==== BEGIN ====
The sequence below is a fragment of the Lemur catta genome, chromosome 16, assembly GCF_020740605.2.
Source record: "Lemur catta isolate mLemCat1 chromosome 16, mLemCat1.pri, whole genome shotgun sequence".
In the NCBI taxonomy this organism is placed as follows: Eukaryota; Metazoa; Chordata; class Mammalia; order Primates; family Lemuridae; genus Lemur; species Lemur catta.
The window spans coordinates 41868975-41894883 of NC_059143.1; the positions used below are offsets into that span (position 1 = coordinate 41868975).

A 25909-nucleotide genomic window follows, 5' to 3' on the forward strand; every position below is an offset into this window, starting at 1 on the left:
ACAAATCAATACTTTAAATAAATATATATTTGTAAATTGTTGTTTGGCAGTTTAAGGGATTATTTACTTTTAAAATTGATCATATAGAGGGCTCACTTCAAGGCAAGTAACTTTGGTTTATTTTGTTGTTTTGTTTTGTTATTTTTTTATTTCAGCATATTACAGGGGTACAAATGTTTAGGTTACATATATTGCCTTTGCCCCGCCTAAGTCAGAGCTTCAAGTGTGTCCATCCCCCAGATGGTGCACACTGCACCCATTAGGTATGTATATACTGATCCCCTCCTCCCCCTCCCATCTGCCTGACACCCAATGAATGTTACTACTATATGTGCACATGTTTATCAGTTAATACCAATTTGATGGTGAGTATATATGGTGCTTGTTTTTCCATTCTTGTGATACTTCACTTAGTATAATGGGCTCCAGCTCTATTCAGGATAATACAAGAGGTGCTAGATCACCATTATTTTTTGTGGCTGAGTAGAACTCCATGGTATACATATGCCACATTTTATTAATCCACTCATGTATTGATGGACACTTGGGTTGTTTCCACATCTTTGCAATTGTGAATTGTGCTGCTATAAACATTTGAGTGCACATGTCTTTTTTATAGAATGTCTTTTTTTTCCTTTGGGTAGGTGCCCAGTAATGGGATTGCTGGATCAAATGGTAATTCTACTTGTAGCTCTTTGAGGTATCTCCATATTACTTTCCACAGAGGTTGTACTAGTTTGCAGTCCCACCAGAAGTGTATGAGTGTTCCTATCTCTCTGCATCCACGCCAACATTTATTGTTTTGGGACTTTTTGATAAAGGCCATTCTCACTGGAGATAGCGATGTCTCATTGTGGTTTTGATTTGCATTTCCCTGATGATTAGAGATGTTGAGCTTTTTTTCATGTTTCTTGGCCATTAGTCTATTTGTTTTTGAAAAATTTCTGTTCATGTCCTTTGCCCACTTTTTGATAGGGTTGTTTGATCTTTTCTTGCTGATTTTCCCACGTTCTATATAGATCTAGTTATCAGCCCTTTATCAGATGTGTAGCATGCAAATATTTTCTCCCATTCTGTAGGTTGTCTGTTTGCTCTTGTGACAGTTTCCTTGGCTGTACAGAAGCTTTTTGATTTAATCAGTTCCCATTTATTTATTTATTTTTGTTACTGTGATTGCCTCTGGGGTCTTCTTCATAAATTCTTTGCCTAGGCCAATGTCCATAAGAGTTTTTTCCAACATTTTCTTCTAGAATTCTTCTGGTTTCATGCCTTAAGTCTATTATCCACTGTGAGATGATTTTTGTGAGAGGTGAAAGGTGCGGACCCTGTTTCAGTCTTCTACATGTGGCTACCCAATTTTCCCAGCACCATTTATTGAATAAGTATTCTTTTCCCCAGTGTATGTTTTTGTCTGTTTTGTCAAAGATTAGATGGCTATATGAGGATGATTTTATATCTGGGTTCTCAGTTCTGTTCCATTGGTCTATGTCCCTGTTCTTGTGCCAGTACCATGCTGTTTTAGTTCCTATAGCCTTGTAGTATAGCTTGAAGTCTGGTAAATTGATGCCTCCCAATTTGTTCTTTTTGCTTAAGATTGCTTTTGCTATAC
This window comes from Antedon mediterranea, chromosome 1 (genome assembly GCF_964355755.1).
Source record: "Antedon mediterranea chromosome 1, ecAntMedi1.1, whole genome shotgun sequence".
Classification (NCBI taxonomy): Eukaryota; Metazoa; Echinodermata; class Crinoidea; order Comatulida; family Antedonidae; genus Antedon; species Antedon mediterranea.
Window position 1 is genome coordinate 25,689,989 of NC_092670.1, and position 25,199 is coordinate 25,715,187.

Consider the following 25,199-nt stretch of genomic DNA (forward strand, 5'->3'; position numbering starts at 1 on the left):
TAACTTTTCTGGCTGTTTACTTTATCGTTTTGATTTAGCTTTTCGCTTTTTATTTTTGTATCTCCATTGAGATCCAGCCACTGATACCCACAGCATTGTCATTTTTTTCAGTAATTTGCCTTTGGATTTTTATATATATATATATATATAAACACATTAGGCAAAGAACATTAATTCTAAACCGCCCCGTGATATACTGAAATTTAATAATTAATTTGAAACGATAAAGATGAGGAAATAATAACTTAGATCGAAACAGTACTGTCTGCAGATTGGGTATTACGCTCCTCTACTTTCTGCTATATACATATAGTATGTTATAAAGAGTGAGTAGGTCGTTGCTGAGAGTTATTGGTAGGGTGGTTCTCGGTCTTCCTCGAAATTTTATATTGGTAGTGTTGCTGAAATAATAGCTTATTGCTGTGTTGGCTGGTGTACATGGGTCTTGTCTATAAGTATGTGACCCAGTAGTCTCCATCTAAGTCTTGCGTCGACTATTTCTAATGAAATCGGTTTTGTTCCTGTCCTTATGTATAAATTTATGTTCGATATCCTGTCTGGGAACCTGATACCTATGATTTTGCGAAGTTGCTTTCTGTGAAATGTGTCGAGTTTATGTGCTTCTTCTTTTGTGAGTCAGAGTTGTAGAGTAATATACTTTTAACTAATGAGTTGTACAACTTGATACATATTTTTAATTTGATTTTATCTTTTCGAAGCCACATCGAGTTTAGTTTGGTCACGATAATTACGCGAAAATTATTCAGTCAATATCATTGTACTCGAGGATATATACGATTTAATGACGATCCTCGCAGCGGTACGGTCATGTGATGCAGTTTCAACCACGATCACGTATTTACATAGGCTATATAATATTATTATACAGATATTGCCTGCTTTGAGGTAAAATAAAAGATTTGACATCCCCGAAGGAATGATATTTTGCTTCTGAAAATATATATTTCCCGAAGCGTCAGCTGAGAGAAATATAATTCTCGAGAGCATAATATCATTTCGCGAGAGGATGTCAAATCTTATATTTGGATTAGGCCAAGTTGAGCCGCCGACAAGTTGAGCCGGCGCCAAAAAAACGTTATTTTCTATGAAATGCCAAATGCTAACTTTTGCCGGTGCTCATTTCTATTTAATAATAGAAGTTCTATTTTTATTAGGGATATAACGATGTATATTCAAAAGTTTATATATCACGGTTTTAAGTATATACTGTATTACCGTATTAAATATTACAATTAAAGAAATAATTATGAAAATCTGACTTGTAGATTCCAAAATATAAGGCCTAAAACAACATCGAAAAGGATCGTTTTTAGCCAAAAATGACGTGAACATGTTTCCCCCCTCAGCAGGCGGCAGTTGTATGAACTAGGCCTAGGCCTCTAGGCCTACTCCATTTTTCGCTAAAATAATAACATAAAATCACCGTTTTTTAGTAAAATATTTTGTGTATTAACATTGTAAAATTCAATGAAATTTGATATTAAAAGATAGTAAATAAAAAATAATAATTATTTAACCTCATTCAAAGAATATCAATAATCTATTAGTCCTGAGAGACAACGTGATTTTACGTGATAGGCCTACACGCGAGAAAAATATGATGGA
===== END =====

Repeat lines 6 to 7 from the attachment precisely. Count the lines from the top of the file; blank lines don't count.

ACAAATCAATACTTTAAATAAATATATATTTGTAAATTGTTGTTTGGCAGTTTAAGGGATTATTTACTTTTAAAATTGATCATATAGAGGGCTCACTTCAAGGCAAGTAACTTTGGTTTATTTTGTTGTTTTGTTTTGTTATTTTTTTATTTCAGCATATTACAGGGGTACAAATGTTTAGGTTACATATATTGCCTTTGCCCCGCCTAAGTCAGAGCTTCAAGTGTGTCCATCCCCCAGATGGTGCACACTGCACCCATTAGGTATGTATATACTGATCCCCTCCTCCCCCTCCCATCTGCCTGACACCCAATGAATGTTACTACTATATGTGCACATGTTTATCAGTTAATACCAATTTGATGGTGAGTATATATGGTGCTTGTTTTTCCATTCTTGTGATACTTCACTTAGTATAATGGGCTCCAGCTCTATTCAGGATAATACAAGAGGTGCTAGATCACCATTATTTTTTGTGGCTGAGTAGAACTCCATGGTATACATATGCCACATTTTATTAATCCACTCATGTATTGATGGACACTTGGGTTGTTTCCACATCTTTGCAATTGTGAATTGTGCTGCTATAAACATTTGAGTGCACATGTCTTTTTTATAGAATGTCTTTTTTTTCCTTTGGGTAGGTGCCCAGTAATGGGATTGCTGGATCAAATGGTAATTCTACTTGTAGCTCTTTGAGGTATCTCCATATTACTTTCCACAGAGGTTGTACTAGTTTGCAGTCCCACCAGAAGTGTATGAGTGTTCCTATCTCTCTGCATCCACGCCAACATTTATTGTTTTGGGACTTTTTGATAAAGGCCATTCTCACTGGAGATAGCGATGTCTCATTGTGGTTTTGATTTGCATTTCCCTGATGATTAGAGATGTTGAGCTTTTTTTCATGTTTCTTGGCCATTAGTCTATTTGTTTTTGAAAAATTTCTGTTCATGTCCTTTGCCCACTTTTTGATAGGGTTGTTTGATCTTTTCTTGCTGATTTTCCCACGTTCTATATAGATCTAGTTATCAGCCCTTTATCAGATGTGTAGCATGCAAATATTTTCTCCCATTCTGTAGGTTGTCTGTTTGCTCTTGTGACAGTTTCCTTGGCTGTACAGAAGCTTTTTGATTTAATCAGTTCCCATTTATTTATTTATTTTTGTTACTGTGATTGCCTCTGGGGTCTTCTTCATAAATTCTTTGCCTAGGCCAATGTCCATAAGAGTTTTTTCCAACATTTTCTTCTAGAATTCTTCTGGTTTCATGCCTTAAGTCTATTATCCACTGTGAGATGATTTTTGTGAGAGGTGAAAGGTGCGGACCCTGTTTCAGTCTTCTACATGTGGCTACCCAATTTTCCCAGCACCATTTATTGAATAAGTATTCTTTTCCCCAGTGTATGTTTTTGTCTGTTTTGTCAAAGATTAGATGGCTATATGAGGATGATTTTATATCTGGGTTCTCAGTTCTGTTCCATTGGTCTATGTCCCTGTTCTTGTGCCAGTACCATGCTGTTTTAGTTCCTATAGCCTTGTAGTATAGCTTGAAGTCTGGTAAATTGATGCCTCCCAATTTGTTCTTTTTGCTTAAGATTGCTTTTGCTATAC
This window comes from Antedon mediterranea, chromosome 1 (genome assembly GCF_964355755.1).